The implementation, however, leaves something to be desired. Google will establish location by conventional means, e.g. geo-fencing and Wi-Fi, and which can have an error rate of over 500 meters!

This means the store visit metric will only work for certain kinds of retailers. It won’t work for stores in dense areas or in shopping malls. It’ll only work for a Costco-like mega store that’s in the middle of nowhere by itself.

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One of my biggest learning from writing this blog is the power Google wields. Building a following that is loyal and reads whatever you write is incredibly hard; much easier to appeal to the Google gods to send traffic your way.

I understand this, and I’m writing a rinky-dink blog.

The newspaper publishing industry in Spain doesn’t, so they lobbied the government to enact a law so newspapers can charge Google every time snippets appear on Google News. This wouldn’t just apply to Google News but to all other news aggregators too like feecha.

Google responded the way I would’ve and called their bluff — by pulling Google News out of Spain and excluding Spain-based newspapers from Google News.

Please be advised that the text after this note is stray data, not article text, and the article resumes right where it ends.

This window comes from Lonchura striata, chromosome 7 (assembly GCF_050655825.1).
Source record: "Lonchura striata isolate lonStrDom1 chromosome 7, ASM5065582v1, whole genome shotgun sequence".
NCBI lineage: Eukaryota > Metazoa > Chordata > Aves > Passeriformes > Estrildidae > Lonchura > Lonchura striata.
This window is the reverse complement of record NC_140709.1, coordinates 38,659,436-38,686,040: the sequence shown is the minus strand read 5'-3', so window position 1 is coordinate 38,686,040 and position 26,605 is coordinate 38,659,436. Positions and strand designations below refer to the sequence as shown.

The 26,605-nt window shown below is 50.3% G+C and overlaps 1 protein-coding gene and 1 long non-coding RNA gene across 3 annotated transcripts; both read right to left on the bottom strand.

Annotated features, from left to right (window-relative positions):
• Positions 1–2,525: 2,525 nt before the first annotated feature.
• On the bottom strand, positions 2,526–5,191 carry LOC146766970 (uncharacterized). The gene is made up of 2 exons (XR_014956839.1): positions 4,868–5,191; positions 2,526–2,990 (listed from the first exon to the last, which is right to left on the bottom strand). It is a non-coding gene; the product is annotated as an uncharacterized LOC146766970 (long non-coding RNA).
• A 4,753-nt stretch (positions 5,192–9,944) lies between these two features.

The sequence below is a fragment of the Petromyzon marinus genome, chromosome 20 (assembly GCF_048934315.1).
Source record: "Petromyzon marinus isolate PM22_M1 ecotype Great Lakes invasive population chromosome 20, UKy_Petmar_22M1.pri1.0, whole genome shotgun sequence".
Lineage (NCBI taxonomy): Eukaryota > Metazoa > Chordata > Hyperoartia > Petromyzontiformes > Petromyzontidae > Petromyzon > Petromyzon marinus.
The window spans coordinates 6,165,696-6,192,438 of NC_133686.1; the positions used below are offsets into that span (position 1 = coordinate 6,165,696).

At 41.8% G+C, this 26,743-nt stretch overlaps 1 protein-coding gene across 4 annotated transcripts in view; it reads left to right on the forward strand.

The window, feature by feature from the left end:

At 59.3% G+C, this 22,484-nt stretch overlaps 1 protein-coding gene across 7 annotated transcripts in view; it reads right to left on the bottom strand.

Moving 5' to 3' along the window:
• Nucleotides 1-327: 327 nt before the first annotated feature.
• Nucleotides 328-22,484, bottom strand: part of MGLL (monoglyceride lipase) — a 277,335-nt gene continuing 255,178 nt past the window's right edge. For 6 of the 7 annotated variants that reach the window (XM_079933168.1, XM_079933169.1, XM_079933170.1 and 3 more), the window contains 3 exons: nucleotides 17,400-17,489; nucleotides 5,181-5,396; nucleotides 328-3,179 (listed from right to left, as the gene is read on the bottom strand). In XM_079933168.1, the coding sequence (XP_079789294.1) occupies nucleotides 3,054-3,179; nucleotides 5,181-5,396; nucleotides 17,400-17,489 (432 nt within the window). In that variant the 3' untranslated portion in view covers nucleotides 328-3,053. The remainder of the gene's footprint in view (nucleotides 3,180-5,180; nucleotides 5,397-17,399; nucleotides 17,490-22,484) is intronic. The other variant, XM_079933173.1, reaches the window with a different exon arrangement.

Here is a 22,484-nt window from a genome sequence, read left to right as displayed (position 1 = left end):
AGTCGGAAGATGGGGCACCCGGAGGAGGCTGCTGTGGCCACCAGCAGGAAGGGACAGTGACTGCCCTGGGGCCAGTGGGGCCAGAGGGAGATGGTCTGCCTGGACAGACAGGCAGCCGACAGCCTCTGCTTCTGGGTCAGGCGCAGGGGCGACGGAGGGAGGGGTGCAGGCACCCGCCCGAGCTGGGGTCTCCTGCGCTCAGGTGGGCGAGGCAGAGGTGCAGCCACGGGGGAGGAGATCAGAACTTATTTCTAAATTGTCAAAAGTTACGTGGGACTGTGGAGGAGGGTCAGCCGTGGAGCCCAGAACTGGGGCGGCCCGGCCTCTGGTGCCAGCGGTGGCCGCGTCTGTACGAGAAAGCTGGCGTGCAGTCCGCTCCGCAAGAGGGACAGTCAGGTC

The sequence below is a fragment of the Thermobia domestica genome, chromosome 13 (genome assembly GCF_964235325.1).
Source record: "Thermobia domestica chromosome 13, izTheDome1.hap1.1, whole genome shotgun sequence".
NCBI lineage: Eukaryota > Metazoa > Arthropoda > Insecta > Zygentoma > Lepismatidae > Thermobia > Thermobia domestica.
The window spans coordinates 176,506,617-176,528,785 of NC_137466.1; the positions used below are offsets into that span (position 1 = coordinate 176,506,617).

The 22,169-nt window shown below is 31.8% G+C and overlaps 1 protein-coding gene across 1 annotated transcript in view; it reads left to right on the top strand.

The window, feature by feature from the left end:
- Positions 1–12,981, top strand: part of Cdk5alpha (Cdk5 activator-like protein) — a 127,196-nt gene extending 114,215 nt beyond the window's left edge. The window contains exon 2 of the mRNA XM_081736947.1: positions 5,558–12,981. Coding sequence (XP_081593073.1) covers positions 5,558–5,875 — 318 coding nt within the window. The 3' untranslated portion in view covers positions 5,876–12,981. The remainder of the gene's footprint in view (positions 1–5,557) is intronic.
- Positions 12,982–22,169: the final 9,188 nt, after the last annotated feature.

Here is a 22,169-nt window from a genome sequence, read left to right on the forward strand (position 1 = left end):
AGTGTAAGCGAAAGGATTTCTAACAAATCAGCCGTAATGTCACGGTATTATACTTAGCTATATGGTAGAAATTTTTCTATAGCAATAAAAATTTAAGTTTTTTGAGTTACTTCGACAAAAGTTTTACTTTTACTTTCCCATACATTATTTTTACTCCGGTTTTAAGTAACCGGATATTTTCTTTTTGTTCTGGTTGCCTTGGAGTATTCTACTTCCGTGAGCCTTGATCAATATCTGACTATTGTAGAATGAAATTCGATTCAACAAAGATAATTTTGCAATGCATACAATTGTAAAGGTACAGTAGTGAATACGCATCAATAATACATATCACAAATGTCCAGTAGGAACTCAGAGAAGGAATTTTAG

Here’s the industry’s response:

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Chromebooks are finally getting serious about penetrating the mass market. No, it’s not better offline capabilities, though that would help greatly. And no, Minecraft is not making an appearance any time soon.

Chromebooks are getting serious because finally, Acer is releasing a 15.6-inch version of its Chromebook, supposedly on March 2015.

Months ago, I wrote about how the most popular computing device of the future will be a 15-inch tablet weighing less than 1.5 pounds with a keyboard accessory. While we are a good three to five years away from that getting there, the rationale is that the 15-inch display size is actually the most popular category of laptops.

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Yesterday, I wrote how ads are a valid revenue model for online businesses, and not necessarily anti-consumer. Today, I write how display ads don’t even really work.

Intuitively, you know that to be true. How often have you actually looked, processed and clicked on an ad, much less act on it? Take those probabilities and divide them in half, because according to Google, only 44% of all display impressions were even seen by actual human beings.

The definition of seen is quite generous: at least half the ad’s pixels have to be viewable and for at least one second to be counted. So Google is counting even the ads that appear on the side that you completely ignore as you read the web page’s main body of content.

Under this definition of seen, ads that appear just “above the fold” (i.e. are viewable as soon as you arrive) and ads that are vertically long are seen more often.